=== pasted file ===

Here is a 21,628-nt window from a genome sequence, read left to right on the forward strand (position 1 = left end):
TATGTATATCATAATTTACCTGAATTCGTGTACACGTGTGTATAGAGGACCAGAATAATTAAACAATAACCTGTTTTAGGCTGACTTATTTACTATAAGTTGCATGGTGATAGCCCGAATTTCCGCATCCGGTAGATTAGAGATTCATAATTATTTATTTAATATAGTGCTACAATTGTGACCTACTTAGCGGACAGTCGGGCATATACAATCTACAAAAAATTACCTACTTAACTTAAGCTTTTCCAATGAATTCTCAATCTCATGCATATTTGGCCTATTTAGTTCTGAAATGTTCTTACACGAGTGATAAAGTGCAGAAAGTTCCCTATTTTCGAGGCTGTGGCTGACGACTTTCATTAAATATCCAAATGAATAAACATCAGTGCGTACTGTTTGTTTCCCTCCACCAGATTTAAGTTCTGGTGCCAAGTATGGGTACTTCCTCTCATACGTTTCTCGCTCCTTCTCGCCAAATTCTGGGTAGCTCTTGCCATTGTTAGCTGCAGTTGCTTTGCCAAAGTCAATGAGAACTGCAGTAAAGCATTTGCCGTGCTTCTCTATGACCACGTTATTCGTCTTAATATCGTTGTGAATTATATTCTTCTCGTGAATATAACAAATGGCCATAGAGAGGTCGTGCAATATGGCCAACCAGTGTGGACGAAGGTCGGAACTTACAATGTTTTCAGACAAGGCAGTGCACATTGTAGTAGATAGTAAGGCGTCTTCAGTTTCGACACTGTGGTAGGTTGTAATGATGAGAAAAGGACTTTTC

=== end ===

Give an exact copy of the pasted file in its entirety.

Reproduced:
Here is a 21,628-nt window from a genome sequence, read left to right on the forward strand (position 1 = left end):
TATGTATATCATAATTTACCTGAATTCGTGTACACGTGTGTATAGAGGACCAGAATAATTAAACAATAACCTGTTTTAGGCTGACTTATTTACTATAAGTTGCATGGTGATAGCCCGAATTTCCGCATCCGGTAGATTAGAGATTCATAATTATTTATTTAATATAGTGCTACAATTGTGACCTACTTAGCGGACAGTCGGGCATATACAATCTACAAAAAATTACCTACTTAACTTAAGCTTTTCCAATGAATTCTCAATCTCATGCATATTTGGCCTATTTAGTTCTGAAATGTTCTTACACGAGTGATAAAGTGCAGAAAGTTCCCTATTTTCGAGGCTGTGGCTGACGACTTTCATTAAATATCCAAATGAATAAACATCAGTGCGTACTGTTTGTTTCCCTCCACCAGATTTAAGTTCTGGTGCCAAGTATGGGTACTTCCTCTCATACGTTTCTCGCTCCTTCTCGCCAAATTCTGGGTAGCTCTTGCCATTGTTAGCTGCAGTTGCTTTGCCAAAGTCAATGAGAACTGCAGTAAAGCATTTGCCGTGCTTCTCTATGACCACGTTATTCGTCTTAATATCGTTGTGAATTATATTCTTCTCGTGAATATAACAAATGGCCATAGAGAGGTCGTGCAATATGGCCAACCAGTGTGGACGAAGGTCGGAACTTACAATGTTTTCAGACAAGGCAGTGCACATTGTAGTAGATAGTAAGGCGTCTTCAGTTTCGACACTGTGGTAGGTTGTAATGATGAGAAAAGGACTTTTC